Toronto 2021 Review: VENGEANCE IS MINE, ALL OTHERS PAY CASH
Petty gangster and entrepreneur, Ajo Kawir, cannot get it up. He channels his impotence into bravado and risk taking. He meets a girl. She knows kung fu. They fall in love. He goes to prison. She sets out on a mission of revenge on the violent criminals who caused his erectile dysfunction.
Vengeance is Mine, All Others Pay Cash has a beast of a title slapped on a middling pastiche of a film. Like early Jackie Chan films, the plot is merely a laundry-line to hang a number of scenarios and set-pieces to flutter and dance in the wind. The film gives off some serious Wild At Heart vibes, with its mixture of 'sex crossed lovers' and icky-criminal trauma, and a journey towards some kind of 'happily ever after' domestic bliss, but it cannot pull it off completely.
Part love-letter to exploitation cinema, part Indonesian art-house satire, part rape-revenge fantasy, part Hong Kong action, and yes, part supernatural ghost story -- there is a lot on the plate here, but (sadly) only half a loaf of kung fu. What is there is a lot of fun, in fits and starts. Kind of like the meet-cute of main couple, Ajo and Iteung, which involves a dust-up ballet of dump trucks, grappling martial arts, rock-crushing conveyor belts, a severed ear (Lynch again, but also Tarantino).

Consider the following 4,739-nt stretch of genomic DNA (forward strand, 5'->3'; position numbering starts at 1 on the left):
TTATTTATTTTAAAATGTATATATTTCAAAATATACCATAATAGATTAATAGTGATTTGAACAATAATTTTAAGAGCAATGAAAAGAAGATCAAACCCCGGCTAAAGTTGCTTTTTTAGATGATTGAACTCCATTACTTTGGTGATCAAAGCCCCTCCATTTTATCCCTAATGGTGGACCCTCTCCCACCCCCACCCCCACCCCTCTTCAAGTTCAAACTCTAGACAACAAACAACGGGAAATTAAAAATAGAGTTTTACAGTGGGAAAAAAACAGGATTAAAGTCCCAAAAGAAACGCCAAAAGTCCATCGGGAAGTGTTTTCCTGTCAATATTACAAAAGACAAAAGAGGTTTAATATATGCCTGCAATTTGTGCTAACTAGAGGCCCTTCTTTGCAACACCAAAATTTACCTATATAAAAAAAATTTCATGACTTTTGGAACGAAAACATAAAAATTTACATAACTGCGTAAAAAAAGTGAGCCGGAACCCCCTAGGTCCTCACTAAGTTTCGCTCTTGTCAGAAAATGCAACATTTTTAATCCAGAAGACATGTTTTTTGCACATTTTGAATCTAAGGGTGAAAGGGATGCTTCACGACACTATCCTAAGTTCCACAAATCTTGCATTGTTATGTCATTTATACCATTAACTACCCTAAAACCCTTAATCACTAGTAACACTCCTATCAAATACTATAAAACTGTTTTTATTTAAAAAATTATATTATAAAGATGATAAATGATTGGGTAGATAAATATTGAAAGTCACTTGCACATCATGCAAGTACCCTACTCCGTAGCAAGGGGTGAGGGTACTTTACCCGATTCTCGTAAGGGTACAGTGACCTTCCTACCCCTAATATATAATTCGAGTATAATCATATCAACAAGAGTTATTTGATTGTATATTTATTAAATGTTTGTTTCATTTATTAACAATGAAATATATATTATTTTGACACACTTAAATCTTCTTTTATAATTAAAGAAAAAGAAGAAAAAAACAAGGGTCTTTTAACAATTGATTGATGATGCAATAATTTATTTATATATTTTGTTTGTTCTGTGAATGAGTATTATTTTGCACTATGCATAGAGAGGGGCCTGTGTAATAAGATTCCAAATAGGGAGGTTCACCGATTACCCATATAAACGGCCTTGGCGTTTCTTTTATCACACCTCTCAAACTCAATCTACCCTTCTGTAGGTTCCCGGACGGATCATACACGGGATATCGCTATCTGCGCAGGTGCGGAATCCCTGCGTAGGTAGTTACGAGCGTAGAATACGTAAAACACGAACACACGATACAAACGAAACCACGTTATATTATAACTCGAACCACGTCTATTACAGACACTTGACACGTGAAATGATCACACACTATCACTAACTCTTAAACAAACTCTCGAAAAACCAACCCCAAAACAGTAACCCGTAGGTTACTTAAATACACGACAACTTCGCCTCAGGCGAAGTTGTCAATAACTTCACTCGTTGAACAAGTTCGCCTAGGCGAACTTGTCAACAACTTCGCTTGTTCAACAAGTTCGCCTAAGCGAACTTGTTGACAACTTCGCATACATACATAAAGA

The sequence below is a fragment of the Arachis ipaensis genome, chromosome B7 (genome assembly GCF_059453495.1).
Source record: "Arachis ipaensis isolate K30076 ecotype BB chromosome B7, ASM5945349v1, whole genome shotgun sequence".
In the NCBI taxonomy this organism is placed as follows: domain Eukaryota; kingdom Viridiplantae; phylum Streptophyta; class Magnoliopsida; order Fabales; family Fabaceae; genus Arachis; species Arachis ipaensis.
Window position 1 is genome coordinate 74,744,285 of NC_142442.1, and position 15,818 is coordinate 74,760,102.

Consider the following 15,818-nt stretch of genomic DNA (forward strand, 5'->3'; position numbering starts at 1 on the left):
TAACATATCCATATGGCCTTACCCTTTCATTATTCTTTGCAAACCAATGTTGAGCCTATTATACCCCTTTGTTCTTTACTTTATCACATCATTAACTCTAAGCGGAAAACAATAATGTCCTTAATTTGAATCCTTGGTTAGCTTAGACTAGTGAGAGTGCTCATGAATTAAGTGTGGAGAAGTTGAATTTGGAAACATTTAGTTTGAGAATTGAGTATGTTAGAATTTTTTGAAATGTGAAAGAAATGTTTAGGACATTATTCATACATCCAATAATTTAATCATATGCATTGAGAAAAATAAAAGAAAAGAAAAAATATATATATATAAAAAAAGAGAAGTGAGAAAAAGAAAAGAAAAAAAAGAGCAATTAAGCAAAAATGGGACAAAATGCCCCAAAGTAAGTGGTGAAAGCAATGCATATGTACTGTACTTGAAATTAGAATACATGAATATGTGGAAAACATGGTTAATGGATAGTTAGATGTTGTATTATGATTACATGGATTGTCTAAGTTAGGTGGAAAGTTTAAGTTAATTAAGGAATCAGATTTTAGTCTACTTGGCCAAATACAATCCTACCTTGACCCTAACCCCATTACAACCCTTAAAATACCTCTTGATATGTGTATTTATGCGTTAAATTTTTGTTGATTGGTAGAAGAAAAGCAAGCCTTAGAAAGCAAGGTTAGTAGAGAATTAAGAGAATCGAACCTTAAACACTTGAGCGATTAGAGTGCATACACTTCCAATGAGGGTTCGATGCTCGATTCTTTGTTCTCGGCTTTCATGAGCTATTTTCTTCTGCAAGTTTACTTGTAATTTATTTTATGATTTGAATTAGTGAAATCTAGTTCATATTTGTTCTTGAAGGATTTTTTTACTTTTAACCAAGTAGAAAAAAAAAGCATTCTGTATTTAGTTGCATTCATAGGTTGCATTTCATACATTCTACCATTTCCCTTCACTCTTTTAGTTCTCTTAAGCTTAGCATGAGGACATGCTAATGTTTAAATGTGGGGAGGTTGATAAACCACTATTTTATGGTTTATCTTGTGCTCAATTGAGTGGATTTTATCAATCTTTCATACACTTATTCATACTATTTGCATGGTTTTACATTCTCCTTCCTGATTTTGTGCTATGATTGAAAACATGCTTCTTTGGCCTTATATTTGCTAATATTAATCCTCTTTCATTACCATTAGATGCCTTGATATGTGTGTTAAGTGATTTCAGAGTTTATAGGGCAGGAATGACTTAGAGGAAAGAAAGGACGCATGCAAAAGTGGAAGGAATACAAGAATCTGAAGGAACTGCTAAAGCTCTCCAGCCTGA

The film is set in the late 1980s, which it nails, from the musical stinger-cues, the endless array of cigarettes in the mouths of the hero, the villains, and the henchmen, and its rainbow hues (Ajo's purple windbreaker is sublime) captured on grainy 16mm filmstock. Some of this joy, however, is undermined by sloppy pacing, and clumsy flashback editing.
Adapted from the acclaimed Indonesian pop-cultural novel from Eka Kurniawan, in a collaboration between the author, and single moniker writer-director, Edwin, the film features a lot of jarring shifting of gears -- literally so in a bonkers slow moving transport truck chase late in the film - but narrative comes more across as a working-diary of ideas and themes slapped together. One wonders if it is the not-always-there chemistry of the leads (Marthino Lio, Ladya Chery), or simply the sprawling number of tangents in the source material that were wrangled into just under two hours. I am not sure if I wanted more, though, as nice as it was to watch this kind of endeavour on a huge movie screen at the beginning of a major film festival with a real live audience.
I appreciated the heightened melodrama, the micro movie-verse, and the rogues gallery of characters, from pouty ex-boyfriends to ex-military criminal overlords with a penchant for fishing. I loved the green tropical foliage and sweaty yellow sodium lamp hues which evoke early 1990s Christopher Doyle's cinematography, courtesy here of Kyoshi Kurosawa's regular D.P. Akiko Ashizawa. But simply too much of some things (and not enough of others) in an attempt to arouse its audience, sees Vengeance is Mine, All Others Pay Cash suffer from the kind of flaccid haze that all parties inside the film are hellbent on curing. Maybe some yoga, or motorcycle maintenance might be the thing. As the radio DJ offers at one point, "You cannot fight your way into falling in love."